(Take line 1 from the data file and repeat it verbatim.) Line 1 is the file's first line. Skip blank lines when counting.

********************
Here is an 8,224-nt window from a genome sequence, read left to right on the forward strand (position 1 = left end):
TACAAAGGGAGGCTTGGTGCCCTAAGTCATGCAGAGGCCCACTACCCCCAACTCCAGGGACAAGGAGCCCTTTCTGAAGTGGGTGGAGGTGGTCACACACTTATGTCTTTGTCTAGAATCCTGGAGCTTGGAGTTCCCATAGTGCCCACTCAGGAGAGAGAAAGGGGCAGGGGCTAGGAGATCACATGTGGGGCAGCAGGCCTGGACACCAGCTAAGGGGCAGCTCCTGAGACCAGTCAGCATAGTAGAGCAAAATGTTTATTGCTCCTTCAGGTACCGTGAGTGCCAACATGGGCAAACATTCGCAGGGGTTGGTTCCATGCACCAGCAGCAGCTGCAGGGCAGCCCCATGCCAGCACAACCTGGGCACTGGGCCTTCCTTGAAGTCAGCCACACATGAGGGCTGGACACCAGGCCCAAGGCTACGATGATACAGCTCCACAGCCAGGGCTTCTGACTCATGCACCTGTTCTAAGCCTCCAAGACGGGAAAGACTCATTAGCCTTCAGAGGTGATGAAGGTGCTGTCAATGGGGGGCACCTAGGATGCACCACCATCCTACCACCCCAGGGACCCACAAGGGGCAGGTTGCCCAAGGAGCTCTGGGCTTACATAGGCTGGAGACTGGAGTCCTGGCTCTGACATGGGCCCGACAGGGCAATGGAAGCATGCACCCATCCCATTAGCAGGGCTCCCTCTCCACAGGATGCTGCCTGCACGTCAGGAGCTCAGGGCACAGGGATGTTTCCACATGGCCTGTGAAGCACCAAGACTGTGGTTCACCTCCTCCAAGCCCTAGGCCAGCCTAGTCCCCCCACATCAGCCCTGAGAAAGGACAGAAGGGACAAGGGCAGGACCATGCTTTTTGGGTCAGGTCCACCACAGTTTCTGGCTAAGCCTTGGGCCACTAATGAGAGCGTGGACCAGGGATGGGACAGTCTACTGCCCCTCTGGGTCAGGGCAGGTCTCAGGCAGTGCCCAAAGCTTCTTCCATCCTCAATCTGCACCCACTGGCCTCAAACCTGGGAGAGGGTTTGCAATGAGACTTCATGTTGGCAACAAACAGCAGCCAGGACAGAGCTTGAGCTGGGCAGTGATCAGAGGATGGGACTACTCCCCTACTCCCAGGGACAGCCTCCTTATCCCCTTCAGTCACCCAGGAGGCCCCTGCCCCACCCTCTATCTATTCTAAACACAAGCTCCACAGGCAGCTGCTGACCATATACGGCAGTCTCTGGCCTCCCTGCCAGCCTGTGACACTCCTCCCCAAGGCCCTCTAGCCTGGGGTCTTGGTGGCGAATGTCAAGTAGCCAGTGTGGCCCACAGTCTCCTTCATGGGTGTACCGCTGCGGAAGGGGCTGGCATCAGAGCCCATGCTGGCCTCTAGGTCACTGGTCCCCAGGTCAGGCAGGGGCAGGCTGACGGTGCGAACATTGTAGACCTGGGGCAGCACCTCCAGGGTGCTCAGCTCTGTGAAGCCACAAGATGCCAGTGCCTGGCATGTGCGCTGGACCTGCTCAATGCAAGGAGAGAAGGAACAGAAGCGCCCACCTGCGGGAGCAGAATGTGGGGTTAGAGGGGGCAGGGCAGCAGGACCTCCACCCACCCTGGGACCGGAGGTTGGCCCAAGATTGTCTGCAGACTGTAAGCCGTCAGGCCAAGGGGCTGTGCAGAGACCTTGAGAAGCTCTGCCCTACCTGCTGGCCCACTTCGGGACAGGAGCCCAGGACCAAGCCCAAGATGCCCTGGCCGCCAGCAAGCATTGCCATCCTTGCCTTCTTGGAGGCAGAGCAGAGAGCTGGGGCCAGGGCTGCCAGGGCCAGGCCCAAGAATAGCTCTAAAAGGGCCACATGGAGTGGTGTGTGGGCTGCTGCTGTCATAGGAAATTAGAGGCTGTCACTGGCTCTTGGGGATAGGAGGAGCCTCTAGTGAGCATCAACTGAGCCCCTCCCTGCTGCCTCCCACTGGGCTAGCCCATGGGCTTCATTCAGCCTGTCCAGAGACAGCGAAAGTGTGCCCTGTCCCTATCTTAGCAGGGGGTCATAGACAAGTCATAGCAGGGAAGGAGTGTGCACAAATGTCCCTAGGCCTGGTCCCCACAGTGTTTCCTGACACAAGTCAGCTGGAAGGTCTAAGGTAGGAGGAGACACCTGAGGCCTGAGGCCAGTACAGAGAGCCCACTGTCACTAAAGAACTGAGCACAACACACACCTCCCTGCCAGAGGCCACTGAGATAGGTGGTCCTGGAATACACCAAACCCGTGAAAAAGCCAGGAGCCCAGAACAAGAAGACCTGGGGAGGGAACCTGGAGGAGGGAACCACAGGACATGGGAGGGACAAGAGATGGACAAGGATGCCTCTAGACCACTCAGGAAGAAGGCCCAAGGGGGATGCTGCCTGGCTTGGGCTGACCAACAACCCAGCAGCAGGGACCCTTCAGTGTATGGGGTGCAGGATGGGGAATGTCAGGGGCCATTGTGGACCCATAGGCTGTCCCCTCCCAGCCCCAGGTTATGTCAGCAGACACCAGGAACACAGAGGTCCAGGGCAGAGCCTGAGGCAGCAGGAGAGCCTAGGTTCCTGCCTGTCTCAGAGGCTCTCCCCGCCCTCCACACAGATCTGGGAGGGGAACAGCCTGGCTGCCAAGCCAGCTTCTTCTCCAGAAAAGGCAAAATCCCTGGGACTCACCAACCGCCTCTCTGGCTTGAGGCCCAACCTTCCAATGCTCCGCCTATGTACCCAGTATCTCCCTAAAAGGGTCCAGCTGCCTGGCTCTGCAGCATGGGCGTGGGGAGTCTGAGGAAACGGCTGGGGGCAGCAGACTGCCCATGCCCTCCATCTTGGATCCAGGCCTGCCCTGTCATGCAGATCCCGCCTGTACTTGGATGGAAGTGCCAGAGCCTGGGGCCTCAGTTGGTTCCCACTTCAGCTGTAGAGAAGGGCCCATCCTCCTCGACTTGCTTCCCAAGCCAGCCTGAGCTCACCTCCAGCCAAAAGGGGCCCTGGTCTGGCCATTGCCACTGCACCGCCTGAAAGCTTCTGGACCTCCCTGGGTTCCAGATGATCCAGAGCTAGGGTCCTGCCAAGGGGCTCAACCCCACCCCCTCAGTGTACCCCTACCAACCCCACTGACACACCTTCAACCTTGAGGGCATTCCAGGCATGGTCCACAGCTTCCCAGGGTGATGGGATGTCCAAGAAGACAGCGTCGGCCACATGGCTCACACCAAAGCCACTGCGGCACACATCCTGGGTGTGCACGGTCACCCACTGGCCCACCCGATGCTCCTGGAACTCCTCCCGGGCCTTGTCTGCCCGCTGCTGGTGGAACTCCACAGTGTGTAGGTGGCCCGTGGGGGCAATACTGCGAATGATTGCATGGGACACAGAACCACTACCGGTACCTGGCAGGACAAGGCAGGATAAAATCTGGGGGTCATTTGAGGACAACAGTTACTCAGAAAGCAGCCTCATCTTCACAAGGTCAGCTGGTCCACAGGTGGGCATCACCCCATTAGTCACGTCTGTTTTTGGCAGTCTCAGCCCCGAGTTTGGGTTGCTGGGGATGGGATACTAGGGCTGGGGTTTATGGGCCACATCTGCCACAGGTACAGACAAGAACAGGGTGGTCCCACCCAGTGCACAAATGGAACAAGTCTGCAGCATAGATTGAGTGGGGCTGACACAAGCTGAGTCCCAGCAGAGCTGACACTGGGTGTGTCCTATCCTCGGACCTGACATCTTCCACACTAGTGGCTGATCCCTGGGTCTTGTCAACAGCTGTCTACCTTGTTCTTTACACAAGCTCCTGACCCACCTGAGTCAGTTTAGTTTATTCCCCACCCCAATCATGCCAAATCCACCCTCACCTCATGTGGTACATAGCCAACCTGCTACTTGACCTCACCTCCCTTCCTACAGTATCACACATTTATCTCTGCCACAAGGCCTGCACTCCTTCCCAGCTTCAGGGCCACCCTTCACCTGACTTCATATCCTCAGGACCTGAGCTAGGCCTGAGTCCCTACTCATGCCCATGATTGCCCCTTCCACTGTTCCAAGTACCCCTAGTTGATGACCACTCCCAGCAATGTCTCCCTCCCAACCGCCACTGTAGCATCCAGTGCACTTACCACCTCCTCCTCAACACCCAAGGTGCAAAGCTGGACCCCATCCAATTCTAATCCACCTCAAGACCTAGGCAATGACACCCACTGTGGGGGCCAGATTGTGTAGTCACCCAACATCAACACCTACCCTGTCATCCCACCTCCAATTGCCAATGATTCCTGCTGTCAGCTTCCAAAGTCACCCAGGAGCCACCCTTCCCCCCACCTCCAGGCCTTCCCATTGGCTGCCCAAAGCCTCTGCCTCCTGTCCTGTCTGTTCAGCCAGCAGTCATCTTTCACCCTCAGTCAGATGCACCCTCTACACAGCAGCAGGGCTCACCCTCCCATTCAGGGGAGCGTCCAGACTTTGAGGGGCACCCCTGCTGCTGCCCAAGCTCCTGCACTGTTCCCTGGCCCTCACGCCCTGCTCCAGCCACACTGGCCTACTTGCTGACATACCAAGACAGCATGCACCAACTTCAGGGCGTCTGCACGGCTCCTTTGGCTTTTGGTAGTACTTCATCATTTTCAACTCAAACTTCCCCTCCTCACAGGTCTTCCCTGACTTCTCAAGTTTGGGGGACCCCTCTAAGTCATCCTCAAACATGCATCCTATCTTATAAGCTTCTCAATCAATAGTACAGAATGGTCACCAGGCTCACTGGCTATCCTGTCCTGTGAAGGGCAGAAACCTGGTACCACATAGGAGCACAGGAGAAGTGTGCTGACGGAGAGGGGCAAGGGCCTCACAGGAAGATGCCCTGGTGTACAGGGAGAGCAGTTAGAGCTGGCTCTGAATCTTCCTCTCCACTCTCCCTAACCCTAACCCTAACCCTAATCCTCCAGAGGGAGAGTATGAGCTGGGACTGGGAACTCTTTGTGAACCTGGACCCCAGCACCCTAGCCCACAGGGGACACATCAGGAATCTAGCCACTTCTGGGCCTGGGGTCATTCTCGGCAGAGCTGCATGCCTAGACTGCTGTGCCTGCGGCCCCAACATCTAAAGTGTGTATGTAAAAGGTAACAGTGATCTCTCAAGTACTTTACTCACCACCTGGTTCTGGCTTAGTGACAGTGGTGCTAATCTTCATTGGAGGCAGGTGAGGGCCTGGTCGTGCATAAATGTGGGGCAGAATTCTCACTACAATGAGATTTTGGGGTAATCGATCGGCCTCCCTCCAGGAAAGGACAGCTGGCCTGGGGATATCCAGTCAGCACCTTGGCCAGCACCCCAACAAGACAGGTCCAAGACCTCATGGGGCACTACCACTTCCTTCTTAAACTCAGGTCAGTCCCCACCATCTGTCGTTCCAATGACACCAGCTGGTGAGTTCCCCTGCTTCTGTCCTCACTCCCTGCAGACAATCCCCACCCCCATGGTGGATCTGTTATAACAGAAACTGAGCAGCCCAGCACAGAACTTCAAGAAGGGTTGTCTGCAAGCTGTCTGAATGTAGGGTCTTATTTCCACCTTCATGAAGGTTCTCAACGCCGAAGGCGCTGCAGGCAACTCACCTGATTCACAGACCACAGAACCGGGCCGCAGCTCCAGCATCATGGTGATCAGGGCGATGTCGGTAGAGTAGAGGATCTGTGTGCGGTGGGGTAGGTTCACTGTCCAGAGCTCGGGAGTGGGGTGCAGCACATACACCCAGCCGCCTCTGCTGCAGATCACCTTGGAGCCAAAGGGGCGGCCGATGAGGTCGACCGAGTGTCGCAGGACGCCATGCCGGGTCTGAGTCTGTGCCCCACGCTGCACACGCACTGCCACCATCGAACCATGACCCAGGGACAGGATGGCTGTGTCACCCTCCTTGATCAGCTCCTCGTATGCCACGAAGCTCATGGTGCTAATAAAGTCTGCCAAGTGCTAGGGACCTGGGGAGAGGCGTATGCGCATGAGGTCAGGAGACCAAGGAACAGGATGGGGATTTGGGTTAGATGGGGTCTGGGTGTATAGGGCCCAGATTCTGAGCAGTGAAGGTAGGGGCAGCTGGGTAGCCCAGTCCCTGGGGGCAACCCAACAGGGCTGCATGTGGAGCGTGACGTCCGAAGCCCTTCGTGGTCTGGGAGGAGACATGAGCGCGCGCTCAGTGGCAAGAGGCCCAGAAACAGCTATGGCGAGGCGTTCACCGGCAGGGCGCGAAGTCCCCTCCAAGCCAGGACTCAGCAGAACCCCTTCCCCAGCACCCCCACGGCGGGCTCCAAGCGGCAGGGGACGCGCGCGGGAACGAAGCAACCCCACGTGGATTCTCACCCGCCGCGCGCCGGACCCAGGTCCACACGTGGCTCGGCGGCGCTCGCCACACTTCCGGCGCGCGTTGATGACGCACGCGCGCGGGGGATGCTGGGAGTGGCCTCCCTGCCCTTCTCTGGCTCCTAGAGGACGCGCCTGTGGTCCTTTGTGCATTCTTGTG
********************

Here is an 8,224-nt window from a genome sequence, read left to right on the forward strand (position 1 = left end):